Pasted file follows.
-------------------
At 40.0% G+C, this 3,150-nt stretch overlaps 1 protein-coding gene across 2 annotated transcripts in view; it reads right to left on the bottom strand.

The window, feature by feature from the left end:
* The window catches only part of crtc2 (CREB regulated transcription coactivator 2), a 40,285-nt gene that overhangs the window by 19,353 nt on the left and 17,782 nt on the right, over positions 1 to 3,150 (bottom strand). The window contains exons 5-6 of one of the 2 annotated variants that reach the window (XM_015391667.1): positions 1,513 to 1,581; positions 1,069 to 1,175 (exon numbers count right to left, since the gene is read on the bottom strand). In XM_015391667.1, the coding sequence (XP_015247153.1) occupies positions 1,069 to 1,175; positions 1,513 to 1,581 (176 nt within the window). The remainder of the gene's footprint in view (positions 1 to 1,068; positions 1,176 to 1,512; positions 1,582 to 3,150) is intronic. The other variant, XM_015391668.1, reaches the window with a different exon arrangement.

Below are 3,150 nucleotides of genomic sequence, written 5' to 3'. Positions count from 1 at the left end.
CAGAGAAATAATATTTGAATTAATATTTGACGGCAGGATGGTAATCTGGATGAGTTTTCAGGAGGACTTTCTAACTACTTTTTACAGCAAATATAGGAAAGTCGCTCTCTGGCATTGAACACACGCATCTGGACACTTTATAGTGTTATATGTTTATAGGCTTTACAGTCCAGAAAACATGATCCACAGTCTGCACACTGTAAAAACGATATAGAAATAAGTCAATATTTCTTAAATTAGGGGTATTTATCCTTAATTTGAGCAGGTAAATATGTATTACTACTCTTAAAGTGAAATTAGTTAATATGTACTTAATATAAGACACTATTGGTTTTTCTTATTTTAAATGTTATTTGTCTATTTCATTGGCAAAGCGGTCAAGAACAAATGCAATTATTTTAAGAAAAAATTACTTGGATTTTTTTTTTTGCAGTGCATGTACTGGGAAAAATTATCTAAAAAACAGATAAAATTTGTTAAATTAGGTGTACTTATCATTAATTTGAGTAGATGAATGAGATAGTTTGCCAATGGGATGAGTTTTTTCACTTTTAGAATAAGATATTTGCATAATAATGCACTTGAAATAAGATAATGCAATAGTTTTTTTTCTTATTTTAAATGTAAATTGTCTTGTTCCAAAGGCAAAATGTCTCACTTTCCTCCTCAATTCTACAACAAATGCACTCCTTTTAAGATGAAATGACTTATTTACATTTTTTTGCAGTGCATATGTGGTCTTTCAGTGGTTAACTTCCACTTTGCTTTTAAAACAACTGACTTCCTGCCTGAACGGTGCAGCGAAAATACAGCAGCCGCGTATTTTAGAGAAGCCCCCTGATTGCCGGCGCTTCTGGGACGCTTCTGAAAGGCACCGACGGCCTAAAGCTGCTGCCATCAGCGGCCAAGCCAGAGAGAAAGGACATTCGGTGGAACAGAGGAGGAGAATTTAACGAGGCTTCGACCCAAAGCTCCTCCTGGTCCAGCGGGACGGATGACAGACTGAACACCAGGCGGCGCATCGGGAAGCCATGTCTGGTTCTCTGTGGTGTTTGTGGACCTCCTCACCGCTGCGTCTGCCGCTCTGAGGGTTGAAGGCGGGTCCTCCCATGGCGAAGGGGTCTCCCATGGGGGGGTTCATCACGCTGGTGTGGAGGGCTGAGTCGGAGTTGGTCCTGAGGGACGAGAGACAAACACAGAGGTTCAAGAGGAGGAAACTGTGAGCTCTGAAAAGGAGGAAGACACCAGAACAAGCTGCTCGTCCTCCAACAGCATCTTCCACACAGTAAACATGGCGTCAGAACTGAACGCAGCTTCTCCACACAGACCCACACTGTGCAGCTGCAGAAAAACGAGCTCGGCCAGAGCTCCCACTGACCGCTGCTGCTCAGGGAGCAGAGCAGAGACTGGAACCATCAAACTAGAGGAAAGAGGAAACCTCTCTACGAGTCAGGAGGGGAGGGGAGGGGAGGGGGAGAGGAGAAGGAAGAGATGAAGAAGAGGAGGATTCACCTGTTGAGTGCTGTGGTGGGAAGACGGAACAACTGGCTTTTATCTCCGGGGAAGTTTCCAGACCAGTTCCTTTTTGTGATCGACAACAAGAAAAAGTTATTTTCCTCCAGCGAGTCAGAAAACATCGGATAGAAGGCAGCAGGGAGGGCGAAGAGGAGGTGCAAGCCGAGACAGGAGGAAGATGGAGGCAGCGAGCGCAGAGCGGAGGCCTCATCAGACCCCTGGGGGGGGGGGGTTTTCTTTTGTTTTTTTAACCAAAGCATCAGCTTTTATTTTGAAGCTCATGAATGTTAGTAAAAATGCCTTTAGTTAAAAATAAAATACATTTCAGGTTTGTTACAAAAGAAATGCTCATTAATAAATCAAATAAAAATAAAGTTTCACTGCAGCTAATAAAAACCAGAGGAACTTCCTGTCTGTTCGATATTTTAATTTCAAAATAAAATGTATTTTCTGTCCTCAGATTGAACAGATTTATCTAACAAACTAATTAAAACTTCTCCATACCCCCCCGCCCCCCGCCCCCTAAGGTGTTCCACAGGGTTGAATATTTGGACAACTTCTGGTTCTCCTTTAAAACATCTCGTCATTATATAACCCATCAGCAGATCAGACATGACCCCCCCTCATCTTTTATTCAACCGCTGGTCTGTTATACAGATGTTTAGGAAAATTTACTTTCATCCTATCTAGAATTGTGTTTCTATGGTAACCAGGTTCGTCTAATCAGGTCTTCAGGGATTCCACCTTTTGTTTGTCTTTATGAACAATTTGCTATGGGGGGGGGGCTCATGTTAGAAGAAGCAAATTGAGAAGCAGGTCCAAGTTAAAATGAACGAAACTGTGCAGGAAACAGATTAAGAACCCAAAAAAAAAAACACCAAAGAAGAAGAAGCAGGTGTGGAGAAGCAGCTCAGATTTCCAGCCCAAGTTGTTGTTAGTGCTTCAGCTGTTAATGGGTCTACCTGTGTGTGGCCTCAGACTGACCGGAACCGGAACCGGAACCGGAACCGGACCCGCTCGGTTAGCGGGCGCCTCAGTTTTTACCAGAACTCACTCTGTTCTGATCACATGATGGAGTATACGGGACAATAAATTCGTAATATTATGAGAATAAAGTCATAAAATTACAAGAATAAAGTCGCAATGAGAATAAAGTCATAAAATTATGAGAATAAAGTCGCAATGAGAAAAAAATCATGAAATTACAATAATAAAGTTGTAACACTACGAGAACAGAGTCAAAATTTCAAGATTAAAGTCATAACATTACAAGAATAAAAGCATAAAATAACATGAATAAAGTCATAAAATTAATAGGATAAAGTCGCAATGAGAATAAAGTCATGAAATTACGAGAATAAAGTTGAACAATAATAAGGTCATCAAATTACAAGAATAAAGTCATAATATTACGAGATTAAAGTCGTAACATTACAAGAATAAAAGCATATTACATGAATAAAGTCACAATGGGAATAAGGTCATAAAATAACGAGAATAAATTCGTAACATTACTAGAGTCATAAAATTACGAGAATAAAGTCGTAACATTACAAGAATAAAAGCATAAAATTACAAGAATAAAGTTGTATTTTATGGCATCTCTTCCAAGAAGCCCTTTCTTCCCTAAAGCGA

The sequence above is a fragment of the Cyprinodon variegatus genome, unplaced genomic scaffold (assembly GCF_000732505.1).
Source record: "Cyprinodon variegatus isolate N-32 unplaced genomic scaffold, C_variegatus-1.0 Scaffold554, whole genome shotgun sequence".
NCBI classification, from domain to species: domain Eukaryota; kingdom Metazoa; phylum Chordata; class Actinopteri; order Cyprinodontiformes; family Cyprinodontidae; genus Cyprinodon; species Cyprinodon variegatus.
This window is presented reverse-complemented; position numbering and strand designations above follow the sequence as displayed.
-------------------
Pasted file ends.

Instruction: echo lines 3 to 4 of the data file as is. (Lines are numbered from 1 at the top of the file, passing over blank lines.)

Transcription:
* The window catches only part of crtc2 (CREB regulated transcription coactivator 2), a 40,285-nt gene that overhangs the window by 19,353 nt on the left and 17,782 nt on the right, over positions 1 to 3,150 (bottom strand). The window contains exons 5-6 of one of the 2 annotated variants that reach the window (XM_015391667.1): positions 1,513 to 1,581; positions 1,069 to 1,175 (exon numbers count right to left, since the gene is read on the bottom strand). In XM_015391667.1, the coding sequence (XP_015247153.1) occupies positions 1,069 to 1,175; positions 1,513 to 1,581 (176 nt within the window). The remainder of the gene's footprint in view (positions 1 to 1,068; positions 1,176 to 1,512; positions 1,582 to 3,150) is intronic. The other variant, XM_015391668.1, reaches the window with a different exon arrangement.

Below are 3,150 nucleotides of genomic sequence, written 5' to 3'. Positions count from 1 at the left end.